The Flight Attendant – Chris Bohjalian
Publisher: Doubleday Books
Release Date: March 2018
Synopsis: Cassandra Bowden is no stranger to hungover mornings. She’s a binge drinker, her job with the airline making it easy to find adventure, and the occasional blackouts seem to be inevitable. She lives with them, and the accompanying self-loathing. When she awakes in a Dubai hotel room, she tries to piece the previous night back together, already counting the minutes until she has to catch her crew shuttle to the airport. She quietly slides out of bed, careful not to aggravate her already pounding head, and looks at the man she spent the night with. She sees his dark hair. His utter stillness. And blood, a slick, still wet pool on the crisp white sheets. Afraid to call the police–she’s a single woman alone in a hotel room far from home–Cassie begins to lie. She lies as she joins the other flight attendants and pilots in the van. She lies on the way to Paris as she works the first class cabin. She lies to the FBI agents in New York who meet her at the gate. Soon it’s too late to come clean-or face the truth about what really happened back in Dubai. Could she have killed him? If not, who did?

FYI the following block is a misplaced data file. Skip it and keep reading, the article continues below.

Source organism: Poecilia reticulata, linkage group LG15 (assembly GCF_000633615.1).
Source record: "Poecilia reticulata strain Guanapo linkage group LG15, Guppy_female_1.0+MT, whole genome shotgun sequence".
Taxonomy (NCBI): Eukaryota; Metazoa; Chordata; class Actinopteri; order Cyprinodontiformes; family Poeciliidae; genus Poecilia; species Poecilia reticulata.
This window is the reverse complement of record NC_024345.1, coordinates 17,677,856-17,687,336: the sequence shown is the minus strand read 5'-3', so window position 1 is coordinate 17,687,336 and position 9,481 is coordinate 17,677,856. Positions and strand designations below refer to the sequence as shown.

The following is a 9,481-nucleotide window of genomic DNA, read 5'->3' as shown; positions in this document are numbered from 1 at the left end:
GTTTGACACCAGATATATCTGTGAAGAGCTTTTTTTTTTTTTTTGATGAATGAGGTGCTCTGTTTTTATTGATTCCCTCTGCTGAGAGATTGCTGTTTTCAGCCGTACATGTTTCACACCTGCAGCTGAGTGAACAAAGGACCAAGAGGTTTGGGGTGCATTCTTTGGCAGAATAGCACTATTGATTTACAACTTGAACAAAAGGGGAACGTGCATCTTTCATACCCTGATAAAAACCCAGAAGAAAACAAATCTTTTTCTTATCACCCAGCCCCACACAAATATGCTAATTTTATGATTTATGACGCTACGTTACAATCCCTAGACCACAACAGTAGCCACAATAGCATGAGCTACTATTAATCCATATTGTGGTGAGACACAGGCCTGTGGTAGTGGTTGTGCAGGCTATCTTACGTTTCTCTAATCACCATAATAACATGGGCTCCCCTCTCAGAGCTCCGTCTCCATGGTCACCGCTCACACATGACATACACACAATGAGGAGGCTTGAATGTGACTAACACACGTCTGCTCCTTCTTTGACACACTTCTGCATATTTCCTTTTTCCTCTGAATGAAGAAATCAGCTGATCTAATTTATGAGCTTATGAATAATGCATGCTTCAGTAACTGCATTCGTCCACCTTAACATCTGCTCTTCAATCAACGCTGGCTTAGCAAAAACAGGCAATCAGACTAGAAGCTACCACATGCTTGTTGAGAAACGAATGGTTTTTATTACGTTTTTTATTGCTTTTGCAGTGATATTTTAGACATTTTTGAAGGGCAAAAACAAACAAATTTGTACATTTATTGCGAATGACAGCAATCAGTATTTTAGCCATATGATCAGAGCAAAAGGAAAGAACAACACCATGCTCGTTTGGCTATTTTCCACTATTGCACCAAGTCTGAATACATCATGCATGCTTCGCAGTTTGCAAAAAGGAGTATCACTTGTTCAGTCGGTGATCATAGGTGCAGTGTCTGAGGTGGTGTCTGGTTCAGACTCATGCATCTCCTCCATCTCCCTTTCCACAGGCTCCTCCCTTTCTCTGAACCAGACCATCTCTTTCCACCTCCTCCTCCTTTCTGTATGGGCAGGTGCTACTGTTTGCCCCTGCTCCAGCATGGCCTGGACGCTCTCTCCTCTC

Review: Ok, I take back what I said a while back about being annoyed with authors currently using alcohol addiction as the method of choice to create an unreliable narrator/character–especially when it’s as well written as Chris Bohjalian’s The Flight Attendant.
Cassie’s struggle with alcohol is very authentic in the moment, but apart from waking up in a dead man’s bed, there seems to be little consequence for her drinking… not much in the way of hangovers! As someone who has struggled off and on for years with alcohol, I can vouch for a lot of the feelings Cassie had, particularly on days when she told herself she wouldn’t drink but ends up at the bottom of a glass anyhow. Personal struggles aside, I really enjoyed Cassie’s flawed character. I’ve never imagined being a flight attendant would be overly glamorous, and this only solidified that for me.
I did like the FBI reports interspersed throughout the book and felt like they added to the overall plot very well. I wasn’t too sure about the agents themselves–I was in total disbelief that Cassie was allowed to fly out of the country in the middle of an ongoing investigation that, let’s be honest, she was at the wrong end of throughout.
The Flight Attendant would be a great summer/beach/vacation read. It’s thrilling enough to keep you turning pages, but you also don’t need to map out characters and plots to try and keep up with things. Maybe hold off from reading it on the plane, though!
Thank you to the publishers and NetGalley for providing an advance copy in exchange for an honest review.